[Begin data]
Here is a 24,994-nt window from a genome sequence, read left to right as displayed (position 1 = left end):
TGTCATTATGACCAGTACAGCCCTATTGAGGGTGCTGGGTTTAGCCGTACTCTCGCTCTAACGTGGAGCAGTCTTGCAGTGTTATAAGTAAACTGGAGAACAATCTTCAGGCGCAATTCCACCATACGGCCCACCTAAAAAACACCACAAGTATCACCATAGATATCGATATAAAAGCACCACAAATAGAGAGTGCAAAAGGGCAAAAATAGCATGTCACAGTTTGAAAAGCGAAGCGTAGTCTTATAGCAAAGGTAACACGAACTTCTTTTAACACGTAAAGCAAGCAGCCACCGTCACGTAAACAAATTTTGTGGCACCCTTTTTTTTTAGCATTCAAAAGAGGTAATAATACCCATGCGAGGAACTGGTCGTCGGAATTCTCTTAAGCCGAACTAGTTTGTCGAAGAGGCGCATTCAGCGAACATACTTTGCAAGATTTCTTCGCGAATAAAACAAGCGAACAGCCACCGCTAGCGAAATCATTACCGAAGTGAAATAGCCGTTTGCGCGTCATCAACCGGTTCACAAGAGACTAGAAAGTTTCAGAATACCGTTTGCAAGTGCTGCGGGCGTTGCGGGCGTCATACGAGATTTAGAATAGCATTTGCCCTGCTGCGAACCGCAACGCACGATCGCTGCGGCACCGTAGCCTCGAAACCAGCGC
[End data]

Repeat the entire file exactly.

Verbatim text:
Here is a 24,994-nt window from a genome sequence, read left to right as displayed (position 1 = left end):
TGTCATTATGACCAGTACAGCCCTATTGAGGGTGCTGGGTTTAGCCGTACTCTCGCTCTAACGTGGAGCAGTCTTGCAGTGTTATAAGTAAACTGGAGAACAATCTTCAGGCGCAATTCCACCATACGGCCCACCTAAAAAACACCACAAGTATCACCATAGATATCGATATAAAAGCACCACAAATAGAGAGTGCAAAAGGGCAAAAATAGCATGTCACAGTTTGAAAAGCGAAGCGTAGTCTTATAGCAAAGGTAACACGAACTTCTTTTAACACGTAAAGCAAGCAGCCACCGTCACGTAAACAAATTTTGTGGCACCCTTTTTTTTTAGCATTCAAAAGAGGTAATAATACCCATGCGAGGAACTGGTCGTCGGAATTCTCTTAAGCCGAACTAGTTTGTCGAAGAGGCGCATTCAGCGAACATACTTTGCAAGATTTCTTCGCGAATAAAACAAGCGAACAGCCACCGCTAGCGAAATCATTACCGAAGTGAAATAGCCGTTTGCGCGTCATCAACCGGTTCACAAGAGACTAGAAAGTTTCAGAATACCGTTTGCAAGTGCTGCGGGCGTTGCGGGCGTCATACGAGATTTAGAATAGCATTTGCCCTGCTGCGAACCGCAACGCACGATCGCTGCGGCACCGTAGCCTCGAAACCAGCGC